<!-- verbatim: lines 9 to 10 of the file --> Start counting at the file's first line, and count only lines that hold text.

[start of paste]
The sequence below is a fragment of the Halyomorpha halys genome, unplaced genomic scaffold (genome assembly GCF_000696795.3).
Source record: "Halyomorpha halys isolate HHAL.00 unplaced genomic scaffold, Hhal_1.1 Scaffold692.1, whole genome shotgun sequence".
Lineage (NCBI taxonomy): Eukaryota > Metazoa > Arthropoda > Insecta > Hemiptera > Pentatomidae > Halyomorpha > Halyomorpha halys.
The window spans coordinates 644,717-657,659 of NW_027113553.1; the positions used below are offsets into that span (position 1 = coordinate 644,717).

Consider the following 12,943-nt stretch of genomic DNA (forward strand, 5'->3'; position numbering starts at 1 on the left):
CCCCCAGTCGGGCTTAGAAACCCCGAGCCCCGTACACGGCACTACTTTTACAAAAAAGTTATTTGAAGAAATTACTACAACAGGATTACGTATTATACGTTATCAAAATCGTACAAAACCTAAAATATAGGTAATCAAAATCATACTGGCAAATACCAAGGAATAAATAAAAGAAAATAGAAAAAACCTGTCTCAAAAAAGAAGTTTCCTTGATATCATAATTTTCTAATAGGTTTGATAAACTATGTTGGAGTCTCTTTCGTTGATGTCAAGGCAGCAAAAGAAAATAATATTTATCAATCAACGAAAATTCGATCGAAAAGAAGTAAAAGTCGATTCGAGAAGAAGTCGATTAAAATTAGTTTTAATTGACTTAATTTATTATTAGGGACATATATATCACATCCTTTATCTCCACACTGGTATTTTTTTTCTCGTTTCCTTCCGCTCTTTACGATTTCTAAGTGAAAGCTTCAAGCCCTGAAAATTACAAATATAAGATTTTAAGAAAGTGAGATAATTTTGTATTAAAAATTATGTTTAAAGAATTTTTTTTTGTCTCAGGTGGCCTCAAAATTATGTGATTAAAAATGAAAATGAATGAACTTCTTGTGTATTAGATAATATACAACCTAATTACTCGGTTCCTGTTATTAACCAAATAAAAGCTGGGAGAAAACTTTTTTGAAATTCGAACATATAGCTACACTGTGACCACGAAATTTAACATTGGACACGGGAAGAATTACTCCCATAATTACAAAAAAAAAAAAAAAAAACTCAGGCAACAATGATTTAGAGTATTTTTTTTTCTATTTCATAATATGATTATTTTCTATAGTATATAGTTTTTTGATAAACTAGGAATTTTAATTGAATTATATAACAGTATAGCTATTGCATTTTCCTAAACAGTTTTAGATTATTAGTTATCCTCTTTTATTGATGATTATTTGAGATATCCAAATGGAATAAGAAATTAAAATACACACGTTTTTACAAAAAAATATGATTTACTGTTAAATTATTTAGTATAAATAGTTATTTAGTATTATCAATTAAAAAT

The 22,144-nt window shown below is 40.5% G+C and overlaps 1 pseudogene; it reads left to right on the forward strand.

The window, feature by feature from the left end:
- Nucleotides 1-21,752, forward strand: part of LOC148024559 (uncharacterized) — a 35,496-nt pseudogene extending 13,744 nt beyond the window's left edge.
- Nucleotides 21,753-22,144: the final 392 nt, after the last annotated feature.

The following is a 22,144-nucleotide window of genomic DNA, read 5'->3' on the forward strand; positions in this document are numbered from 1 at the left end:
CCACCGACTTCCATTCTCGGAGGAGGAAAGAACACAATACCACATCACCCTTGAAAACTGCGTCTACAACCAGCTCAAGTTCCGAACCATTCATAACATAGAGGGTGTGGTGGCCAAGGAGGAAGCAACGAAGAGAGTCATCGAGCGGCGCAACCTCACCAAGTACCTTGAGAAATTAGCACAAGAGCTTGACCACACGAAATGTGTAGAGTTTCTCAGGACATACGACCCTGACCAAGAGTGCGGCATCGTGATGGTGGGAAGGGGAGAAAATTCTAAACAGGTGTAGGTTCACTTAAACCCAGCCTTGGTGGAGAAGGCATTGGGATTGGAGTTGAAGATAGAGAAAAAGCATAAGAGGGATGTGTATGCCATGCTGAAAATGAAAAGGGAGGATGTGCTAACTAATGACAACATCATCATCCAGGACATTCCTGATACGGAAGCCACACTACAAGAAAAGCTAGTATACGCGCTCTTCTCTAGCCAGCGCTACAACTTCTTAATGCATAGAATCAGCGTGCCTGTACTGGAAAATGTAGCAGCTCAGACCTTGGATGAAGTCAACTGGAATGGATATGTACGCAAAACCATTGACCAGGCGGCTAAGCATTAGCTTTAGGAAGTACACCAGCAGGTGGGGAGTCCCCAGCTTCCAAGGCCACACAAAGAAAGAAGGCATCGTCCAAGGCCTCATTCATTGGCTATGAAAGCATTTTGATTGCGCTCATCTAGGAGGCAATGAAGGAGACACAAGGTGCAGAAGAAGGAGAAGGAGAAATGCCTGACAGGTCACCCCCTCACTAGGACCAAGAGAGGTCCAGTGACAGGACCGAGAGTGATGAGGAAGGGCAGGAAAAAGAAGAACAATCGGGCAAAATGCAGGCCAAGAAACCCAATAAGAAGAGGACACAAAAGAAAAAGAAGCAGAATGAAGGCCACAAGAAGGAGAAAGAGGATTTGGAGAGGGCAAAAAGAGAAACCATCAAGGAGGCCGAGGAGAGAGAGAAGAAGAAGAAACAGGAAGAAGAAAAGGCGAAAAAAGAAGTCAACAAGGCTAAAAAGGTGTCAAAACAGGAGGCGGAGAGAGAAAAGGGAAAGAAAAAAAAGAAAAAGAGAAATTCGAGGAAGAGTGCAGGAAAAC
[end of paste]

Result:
- Nucleotides 1-21,752, forward strand: part of LOC148024559 (uncharacterized) — a 35,496-nt pseudogene extending 13,744 nt beyond the window's left edge.
- Nucleotides 21,753-22,144: the final 392 nt, after the last annotated feature.